Women's experiences of maternity care in rural Ontario: Do doctors matter?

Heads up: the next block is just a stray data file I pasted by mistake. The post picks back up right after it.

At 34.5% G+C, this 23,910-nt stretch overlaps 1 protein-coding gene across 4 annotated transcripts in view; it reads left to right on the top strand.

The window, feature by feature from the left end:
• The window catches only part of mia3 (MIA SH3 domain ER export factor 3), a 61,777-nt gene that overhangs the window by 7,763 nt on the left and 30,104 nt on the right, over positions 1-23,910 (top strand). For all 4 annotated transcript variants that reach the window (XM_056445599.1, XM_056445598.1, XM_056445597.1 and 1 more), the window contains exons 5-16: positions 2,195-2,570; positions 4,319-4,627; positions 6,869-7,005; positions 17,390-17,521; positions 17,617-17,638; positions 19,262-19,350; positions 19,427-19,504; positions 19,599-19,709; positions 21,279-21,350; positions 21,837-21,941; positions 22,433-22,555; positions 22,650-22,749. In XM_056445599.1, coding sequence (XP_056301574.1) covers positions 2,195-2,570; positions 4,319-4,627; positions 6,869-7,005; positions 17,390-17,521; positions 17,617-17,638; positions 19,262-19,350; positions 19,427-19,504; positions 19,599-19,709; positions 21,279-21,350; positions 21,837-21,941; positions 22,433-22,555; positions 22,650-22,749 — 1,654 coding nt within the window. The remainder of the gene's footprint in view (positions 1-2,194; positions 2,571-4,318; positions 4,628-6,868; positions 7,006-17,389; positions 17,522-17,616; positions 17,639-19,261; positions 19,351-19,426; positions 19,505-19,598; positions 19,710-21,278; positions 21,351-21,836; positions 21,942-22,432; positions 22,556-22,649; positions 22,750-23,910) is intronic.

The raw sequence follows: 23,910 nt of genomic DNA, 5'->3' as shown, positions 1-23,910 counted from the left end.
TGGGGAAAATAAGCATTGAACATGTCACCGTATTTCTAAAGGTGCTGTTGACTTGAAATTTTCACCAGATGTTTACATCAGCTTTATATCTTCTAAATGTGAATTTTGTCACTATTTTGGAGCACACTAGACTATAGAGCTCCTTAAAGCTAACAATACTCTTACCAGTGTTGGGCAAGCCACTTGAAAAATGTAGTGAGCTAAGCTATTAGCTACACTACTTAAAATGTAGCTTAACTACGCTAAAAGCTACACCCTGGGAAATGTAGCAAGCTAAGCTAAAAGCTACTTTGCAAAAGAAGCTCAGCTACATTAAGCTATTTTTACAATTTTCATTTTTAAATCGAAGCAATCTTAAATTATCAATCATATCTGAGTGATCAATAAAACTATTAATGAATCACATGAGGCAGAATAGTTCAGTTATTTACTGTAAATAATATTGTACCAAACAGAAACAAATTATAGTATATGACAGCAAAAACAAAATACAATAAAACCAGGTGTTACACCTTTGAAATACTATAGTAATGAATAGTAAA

This thesis is an investigation of maternity care in rural Ontario from the perspective of mothers. Its context is one of shrinking resources, in which physicians are frequently excluding obstetrics from their practices and rural physicians are increasingly scarce. Against this backdrop, the project set out to explore how physician scarcity, as well as the growing presence of registered midwives in Ontario, affects women's experiences of having children in rural parts of Ontario. A critical interpretive approach to research was employed, in which personal narratives are analyzed in their political contexts. Stories were gathered from 36 mothers in three case study sites. All sites offered some access to midwifery services, but differed according to the local availability of physicians delivering babies. Women's stories were supplemented and contextualized by input from 38 health care providers and community workers, as well as by health statistics. Findings are presented according to four themes. First, the importance and limitations of rurality as a determinant of health are discussed. Second, notions of expectations, satisfaction and informed choice in a rural context are explored. Third, the importance of providing relational care in maternity services is highlighted. Finally, features of a maternity care system designed with the needs of rural women in mind are outlined. This study contributes to current literature on rurality and women's health by incorporating formal and informal care into the investigation, by including midwives in the spectrum of formal maternity care providers, and by allowing women's voices and experiences to guide the analysis of rural obstetrics. It provides insights for scholars, policy makers, planners and citizens into women's health priorities, health care planning, rurality, sustainability and citizenship.